Studies have shown that the posterior region in the Superior Temporal Sulcus (STSp) is an important brain region for perceptual analysis of social cognitive cues. Given the multifaceted nature of social perception, it is evident that several other cortical regions coordinate together to process various aspects of socially relevant perceptual cues. It is reasonable to assume that STSp is a part of a distributed cortical system for social perception. I have investigated this through three different experiments.
In the first study I characterize the functional specialization of the region of STSp co-activated by three core social perception localizer tasks: biological motion perception, gaze recognition, and the interpretation of moving geometric shapes as animate. I have found underlying neural processing within the STSp that are core and distinct across different social tasks, with distinct hemispheric differences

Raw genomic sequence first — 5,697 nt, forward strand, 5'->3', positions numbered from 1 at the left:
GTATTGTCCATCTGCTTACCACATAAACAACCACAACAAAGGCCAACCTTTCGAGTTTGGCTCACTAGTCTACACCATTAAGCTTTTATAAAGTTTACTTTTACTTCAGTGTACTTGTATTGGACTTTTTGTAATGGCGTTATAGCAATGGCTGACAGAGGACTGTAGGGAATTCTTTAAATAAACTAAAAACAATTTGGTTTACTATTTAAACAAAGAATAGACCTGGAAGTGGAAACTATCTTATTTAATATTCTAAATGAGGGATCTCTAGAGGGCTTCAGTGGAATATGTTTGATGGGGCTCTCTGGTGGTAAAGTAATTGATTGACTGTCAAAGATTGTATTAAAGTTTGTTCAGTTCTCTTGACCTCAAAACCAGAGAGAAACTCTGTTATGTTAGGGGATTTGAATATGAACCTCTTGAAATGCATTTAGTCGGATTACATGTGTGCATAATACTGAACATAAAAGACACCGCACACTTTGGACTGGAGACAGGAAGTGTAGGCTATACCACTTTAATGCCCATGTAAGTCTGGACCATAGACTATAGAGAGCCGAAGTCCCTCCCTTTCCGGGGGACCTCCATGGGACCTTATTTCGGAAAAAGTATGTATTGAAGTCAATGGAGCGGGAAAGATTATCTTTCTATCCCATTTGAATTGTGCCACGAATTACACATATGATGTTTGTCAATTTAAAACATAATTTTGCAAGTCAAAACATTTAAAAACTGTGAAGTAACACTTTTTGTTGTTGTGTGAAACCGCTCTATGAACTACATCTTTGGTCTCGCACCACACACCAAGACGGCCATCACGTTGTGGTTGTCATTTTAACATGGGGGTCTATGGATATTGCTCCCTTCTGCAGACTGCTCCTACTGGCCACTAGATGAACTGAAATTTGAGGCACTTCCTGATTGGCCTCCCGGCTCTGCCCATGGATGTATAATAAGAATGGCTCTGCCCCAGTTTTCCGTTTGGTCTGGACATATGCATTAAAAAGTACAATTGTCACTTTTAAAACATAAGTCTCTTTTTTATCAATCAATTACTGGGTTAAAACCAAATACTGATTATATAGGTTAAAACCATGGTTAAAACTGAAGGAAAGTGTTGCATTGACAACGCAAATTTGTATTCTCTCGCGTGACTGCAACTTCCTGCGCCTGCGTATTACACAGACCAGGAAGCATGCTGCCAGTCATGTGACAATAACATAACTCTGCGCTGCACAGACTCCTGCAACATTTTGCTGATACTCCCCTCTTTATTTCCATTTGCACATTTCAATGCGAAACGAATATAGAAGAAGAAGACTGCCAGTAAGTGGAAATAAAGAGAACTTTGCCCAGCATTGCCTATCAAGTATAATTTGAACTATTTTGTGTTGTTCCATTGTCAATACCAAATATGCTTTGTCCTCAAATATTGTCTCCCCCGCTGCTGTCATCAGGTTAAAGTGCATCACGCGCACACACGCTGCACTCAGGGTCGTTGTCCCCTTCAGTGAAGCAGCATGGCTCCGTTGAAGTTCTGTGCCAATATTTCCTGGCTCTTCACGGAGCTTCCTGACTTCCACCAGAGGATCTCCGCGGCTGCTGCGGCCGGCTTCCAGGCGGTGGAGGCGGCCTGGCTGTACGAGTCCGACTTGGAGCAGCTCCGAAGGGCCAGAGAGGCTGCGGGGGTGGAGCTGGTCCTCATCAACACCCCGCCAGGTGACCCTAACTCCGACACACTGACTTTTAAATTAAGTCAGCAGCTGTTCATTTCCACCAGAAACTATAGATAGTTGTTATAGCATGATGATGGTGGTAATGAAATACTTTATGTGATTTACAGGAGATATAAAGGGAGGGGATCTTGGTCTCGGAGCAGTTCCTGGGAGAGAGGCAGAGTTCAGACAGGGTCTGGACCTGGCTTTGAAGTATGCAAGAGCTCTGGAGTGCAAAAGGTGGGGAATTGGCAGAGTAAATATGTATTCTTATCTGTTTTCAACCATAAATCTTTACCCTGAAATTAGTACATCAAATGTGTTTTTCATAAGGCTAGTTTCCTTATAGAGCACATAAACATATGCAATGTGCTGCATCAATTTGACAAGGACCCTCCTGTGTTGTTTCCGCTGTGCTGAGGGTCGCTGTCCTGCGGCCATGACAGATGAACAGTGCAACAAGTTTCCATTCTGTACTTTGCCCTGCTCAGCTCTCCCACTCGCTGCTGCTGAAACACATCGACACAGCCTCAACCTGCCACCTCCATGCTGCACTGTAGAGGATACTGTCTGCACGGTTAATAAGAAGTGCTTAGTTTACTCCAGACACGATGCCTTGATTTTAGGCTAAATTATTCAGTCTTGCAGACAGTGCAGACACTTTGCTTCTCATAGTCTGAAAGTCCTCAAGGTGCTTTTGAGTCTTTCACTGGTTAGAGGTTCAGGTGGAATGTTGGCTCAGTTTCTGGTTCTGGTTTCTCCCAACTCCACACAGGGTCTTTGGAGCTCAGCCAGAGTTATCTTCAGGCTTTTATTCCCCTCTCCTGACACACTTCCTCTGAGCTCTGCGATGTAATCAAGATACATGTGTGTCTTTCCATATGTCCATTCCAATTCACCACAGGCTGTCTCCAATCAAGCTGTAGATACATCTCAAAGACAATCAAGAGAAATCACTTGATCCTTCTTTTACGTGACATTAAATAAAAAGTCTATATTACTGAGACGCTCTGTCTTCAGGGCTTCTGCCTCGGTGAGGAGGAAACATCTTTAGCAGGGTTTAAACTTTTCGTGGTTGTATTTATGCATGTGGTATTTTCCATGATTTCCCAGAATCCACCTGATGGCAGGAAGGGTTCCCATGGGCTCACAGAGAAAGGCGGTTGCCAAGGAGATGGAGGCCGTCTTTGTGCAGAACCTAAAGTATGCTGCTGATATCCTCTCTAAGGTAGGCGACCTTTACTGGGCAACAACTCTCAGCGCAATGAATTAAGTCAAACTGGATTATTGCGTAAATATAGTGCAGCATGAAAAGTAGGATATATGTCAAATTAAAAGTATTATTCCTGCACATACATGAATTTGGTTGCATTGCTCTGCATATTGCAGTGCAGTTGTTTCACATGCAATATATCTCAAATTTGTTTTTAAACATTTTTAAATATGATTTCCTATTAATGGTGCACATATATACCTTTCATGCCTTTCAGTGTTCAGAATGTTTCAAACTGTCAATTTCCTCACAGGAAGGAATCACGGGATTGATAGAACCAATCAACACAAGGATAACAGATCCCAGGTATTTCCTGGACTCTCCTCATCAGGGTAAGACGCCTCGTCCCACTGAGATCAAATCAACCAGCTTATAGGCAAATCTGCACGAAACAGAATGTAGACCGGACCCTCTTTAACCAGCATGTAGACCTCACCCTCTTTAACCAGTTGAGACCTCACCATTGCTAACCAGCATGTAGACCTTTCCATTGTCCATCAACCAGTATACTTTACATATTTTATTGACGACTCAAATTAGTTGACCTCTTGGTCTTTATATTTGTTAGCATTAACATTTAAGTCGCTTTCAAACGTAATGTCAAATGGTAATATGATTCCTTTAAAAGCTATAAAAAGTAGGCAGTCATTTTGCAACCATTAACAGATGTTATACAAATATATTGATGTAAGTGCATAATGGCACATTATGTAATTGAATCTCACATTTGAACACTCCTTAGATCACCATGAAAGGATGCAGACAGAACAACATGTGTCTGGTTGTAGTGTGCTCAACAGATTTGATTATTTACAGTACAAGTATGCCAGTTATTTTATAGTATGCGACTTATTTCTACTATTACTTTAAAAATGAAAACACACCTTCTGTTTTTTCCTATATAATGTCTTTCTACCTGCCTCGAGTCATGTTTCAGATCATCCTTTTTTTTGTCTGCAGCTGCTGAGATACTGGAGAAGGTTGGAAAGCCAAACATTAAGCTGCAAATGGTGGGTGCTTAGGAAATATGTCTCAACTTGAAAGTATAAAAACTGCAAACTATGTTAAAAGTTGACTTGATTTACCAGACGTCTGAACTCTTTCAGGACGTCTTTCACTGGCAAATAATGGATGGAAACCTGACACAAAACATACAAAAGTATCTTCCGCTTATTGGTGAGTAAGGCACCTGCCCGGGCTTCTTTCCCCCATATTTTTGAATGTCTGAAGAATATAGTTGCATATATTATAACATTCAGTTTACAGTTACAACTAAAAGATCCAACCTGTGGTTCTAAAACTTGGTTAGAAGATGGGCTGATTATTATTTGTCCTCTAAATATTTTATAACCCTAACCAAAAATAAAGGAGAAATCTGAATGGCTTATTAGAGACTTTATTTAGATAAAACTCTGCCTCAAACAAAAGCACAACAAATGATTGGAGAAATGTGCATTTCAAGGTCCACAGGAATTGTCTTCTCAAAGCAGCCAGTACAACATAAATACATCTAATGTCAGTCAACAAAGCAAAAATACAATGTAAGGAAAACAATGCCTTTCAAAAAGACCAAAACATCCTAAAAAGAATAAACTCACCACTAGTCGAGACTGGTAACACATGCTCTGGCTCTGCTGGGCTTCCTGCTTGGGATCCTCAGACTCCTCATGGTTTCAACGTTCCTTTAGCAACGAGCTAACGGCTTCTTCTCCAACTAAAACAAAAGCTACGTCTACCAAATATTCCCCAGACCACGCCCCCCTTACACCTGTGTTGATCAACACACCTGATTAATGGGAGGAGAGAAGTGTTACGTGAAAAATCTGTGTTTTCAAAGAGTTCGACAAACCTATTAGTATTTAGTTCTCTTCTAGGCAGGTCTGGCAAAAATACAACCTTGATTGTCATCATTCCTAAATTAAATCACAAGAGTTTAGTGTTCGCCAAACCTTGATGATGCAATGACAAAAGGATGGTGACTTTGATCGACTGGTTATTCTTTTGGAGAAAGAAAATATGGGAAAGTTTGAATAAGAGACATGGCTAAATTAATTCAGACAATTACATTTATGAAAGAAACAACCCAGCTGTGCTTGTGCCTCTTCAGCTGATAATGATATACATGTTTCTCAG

In the second study I analyze the pattern of connectivity of the STSp within the large scale social perception network. I identified brain regions associated with the three representative socially relevant perceptual tasks and computed the effective connectivity pattern between the them and the STSp. I have uncovered a core pattern of cortical connectivity that supports the hypothesis that the STSp serves as a hub of the social brain network.
To understand the emergence of the relationship between the cortical regions through the different developmental stages. As a first step to investigate the developmental changes in the connectivity pattern of the social perception network, in my third study, I compare how the functional connectivity differs between both kids and adults brains when perceiving biological motion (a representative socially relevant task).
In conclusion, my research brings forth evidence of the important role STSp plays in social perception. Specifically, the right STSp serves as the hub for the distributed network for processing visual social perception.